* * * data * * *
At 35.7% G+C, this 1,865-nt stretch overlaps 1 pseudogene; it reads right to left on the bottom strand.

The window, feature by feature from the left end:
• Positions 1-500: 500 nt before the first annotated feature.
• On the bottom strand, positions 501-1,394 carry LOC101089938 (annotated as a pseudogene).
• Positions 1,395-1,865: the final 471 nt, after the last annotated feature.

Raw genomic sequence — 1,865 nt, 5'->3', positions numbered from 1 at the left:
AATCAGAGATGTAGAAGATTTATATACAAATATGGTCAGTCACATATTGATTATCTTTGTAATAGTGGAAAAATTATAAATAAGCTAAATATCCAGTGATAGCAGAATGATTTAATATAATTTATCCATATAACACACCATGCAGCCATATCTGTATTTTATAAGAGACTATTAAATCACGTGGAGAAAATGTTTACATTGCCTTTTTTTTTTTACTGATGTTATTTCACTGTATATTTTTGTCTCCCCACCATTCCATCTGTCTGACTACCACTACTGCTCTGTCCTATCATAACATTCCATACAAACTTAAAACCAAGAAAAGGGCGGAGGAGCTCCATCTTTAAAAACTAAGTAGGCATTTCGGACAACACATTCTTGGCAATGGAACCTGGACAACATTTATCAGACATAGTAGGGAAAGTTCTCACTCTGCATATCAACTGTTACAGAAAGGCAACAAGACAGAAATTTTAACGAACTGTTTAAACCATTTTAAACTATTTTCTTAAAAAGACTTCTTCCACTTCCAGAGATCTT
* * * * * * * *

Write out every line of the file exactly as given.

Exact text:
At 35.7% G+C, this 1,865-nt stretch overlaps 1 pseudogene; it reads right to left on the bottom strand.

The window, feature by feature from the left end:
• Positions 1-500: 500 nt before the first annotated feature.
• On the bottom strand, positions 501-1,394 carry LOC101089938 (annotated as a pseudogene).
• Positions 1,395-1,865: the final 471 nt, after the last annotated feature.

Raw genomic sequence — 1,865 nt, 5'->3', positions numbered from 1 at the left:
AATCAGAGATGTAGAAGATTTATATACAAATATGGTCAGTCACATATTGATTATCTTTGTAATAGTGGAAAAATTATAAATAAGCTAAATATCCAGTGATAGCAGAATGATTTAATATAATTTATCCATATAACACACCATGCAGCCATATCTGTATTTTATAAGAGACTATTAAATCACGTGGAGAAAATGTTTACATTGCCTTTTTTTTTTTACTGATGTTATTTCACTGTATATTTTTGTCTCCCCACCATTCCATCTGTCTGACTACCACTACTGCTCTGTCCTATCATAACATTCCATACAAACTTAAAACCAAGAAAAGGGCGGAGGAGCTCCATCTTTAAAAACTAAGTAGGCATTTCGGACAACACATTCTTGGCAATGGAACCTGGACAACATTTATCAGACATAGTAGGGAAAGTTCTCACTCTGCATATCAACTGTTACAGAAAGGCAACAAGACAGAAATTTTAACGAACTGTTTAAACCATTTTAAACTATTTTCTTAAAAAGACTTCTTCCACTTCCAGAGATCTT